Shingles - Pain

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What is postherpetic neuralgia?

The most common complication of shingles is postherpetic neuralgia. This occurs when the nerve pain associated with shingles persists beyond one month, even after the rash is gone. It is a result of irritation of the nerves of sensation by the virus. The pain can be severe and debilitating. Postherpetic neuralgia occurs primarily in people over the age of 50 and affects 10%-15% of people with shingles. There is evidence that treating shingles with antiviral agents can reduce the duration and occurrence of postherpetic neuralgia.

The pain of postherpetic neuralgia can be reduced by a number of medications. Tricyclic antidepressant medications (amitriptyline [Elavil] and others), as well as antiseizure medications (gabapentin [Neurontin], carbamazepine [Tegretol], pregabalin [Lyrica]), have been used to relieve the pain associated with postherpetic neuralgia. In 2012, the FDA approved the use of gabapentin enacarbil (Horizant), previously used for the management of restless legs syndrome, for the treatment of postherpetic neuralgia. Capsaicin cream (Zostrix), a derivative of hot chili peppers, can be used topically on the area after all the blisters have healed, to reduce the pain. Lidocaine pain patches (Lidoderm) applied directly to the skin can also be helpful in relieving nerve pains by numbing the nerves with local lidocaine anesthetic. These options should be discussed with your health care professional.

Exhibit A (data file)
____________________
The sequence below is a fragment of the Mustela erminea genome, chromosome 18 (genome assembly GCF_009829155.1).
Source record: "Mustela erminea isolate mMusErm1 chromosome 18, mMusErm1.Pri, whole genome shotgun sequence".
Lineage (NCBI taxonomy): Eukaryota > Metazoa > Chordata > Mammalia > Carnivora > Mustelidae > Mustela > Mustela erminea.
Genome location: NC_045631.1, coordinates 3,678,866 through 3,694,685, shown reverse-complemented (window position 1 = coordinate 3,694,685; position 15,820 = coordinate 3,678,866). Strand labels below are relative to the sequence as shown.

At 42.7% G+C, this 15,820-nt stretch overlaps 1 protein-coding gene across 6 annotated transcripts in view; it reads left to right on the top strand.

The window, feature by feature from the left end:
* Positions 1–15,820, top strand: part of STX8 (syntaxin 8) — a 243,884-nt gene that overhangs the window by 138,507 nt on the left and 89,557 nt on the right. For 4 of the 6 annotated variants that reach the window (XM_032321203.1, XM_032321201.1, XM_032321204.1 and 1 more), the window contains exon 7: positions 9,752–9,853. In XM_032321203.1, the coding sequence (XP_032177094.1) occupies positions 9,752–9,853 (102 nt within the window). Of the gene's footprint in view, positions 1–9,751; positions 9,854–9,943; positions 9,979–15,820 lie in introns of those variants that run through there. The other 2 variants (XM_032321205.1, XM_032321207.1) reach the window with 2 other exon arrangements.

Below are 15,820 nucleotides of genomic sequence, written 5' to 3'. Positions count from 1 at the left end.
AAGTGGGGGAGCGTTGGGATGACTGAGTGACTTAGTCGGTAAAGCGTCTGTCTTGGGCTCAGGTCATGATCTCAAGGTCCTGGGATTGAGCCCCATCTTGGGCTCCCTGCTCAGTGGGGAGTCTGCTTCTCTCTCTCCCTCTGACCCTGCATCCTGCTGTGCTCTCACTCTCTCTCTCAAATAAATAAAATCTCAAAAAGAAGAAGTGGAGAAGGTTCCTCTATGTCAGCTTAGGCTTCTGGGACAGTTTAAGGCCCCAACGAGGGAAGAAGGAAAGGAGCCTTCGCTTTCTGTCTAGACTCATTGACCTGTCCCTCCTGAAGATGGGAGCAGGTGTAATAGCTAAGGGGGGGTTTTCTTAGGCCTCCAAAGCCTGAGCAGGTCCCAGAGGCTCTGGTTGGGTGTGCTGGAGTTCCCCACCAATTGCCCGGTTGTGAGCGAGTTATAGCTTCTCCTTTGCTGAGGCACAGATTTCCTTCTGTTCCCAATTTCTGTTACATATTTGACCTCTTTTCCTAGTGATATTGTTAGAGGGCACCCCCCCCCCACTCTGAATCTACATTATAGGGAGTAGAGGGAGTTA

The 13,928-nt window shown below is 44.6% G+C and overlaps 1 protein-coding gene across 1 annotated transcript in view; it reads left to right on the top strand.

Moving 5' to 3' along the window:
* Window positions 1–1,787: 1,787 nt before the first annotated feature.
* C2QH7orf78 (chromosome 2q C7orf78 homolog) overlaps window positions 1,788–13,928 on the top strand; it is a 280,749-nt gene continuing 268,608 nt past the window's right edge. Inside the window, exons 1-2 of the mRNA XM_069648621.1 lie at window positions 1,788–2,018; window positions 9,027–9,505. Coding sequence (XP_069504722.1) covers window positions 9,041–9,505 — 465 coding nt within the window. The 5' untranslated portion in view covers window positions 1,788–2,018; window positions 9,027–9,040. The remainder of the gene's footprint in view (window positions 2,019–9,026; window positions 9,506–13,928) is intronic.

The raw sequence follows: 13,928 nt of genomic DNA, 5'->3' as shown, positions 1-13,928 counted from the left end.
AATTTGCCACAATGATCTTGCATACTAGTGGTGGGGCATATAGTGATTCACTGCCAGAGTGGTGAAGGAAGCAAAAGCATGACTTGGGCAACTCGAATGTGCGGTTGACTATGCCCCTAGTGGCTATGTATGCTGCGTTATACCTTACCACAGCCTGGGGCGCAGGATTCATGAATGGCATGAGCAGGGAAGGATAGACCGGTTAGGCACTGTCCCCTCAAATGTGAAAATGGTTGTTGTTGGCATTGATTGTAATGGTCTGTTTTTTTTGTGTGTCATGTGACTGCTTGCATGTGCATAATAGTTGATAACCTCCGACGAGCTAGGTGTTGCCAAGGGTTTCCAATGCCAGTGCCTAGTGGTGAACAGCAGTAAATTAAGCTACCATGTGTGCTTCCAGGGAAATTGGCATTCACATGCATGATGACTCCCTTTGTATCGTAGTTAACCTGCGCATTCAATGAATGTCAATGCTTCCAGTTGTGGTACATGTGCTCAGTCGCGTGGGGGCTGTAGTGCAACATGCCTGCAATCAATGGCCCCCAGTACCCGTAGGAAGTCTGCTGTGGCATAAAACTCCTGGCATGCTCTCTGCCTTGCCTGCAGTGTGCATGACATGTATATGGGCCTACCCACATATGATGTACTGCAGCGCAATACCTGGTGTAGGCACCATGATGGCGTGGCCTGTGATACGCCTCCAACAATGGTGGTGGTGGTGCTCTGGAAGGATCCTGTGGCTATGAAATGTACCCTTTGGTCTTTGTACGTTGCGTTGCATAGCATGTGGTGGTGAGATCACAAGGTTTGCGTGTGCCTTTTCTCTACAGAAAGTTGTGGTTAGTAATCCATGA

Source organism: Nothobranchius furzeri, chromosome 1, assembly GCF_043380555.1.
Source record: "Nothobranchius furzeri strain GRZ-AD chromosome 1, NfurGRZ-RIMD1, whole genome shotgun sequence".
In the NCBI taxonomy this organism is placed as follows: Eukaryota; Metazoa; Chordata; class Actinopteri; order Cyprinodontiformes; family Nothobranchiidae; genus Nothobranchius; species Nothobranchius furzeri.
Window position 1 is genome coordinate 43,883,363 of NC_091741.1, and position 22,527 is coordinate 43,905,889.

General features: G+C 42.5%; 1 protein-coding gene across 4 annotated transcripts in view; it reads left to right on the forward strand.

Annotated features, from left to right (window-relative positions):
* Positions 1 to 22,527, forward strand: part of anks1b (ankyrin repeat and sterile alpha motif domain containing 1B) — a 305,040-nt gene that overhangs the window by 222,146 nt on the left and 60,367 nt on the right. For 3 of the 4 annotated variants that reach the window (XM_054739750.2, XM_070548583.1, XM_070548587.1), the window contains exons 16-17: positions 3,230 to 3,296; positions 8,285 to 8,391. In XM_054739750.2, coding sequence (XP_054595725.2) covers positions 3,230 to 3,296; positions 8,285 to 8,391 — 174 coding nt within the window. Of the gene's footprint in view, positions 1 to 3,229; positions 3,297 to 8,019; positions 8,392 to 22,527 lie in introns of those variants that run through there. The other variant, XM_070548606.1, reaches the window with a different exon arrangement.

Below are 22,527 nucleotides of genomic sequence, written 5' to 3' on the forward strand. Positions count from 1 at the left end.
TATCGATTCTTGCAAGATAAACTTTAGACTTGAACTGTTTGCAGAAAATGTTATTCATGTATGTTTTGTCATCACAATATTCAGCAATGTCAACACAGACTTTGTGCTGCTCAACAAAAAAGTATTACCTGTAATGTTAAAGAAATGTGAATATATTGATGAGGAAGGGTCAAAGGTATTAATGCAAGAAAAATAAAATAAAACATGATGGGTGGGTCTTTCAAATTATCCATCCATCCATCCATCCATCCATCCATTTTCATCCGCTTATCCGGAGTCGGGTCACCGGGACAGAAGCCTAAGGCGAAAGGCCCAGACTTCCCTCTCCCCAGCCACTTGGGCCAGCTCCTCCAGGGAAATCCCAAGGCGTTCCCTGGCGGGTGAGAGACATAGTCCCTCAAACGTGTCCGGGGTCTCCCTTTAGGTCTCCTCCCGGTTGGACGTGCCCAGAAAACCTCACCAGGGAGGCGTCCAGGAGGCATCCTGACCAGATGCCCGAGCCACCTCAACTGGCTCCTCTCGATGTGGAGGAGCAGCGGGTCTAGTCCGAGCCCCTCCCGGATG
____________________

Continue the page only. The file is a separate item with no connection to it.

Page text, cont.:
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See what others are saying

Comment from: Lizzy, 65-74 Female (Patient) Published: January 02

I was hospitalized for a week four years ago with shingles on my face, scalp and around my eye. On narcotics for 3 months, I could not drive for 3 months due to light sensitivity. Four times a day for 2 weeks I felt 'someone poured gasoline on my head and set fire' melting skin sensation. It was horrible. Now, 4 years later I have daily eye pain and very severe itching. I have tried every drug; now I'm taking Lyrica which helps a tiny bit. Shingles changed my life!

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Comment from: ramlan, 55-64 Male (Patient) Published: April 11

I had shingles on my right leg 2 months ago and was hospitalized for a week. There were no rashes or any sign of it, I can only feel throbbing nerve pain inside my leg. After visiting 4 doctors for diagnosis, I was sent home and prescribed a painkiller. I requested to be hospitalized at the 4th visit and after an acupuncture treatment, rashes formed and shrouded on my right leg. It looks like cluster of boils but not itchy. To my astonishment, in my medical record I was diagnosed as having a viral infection.

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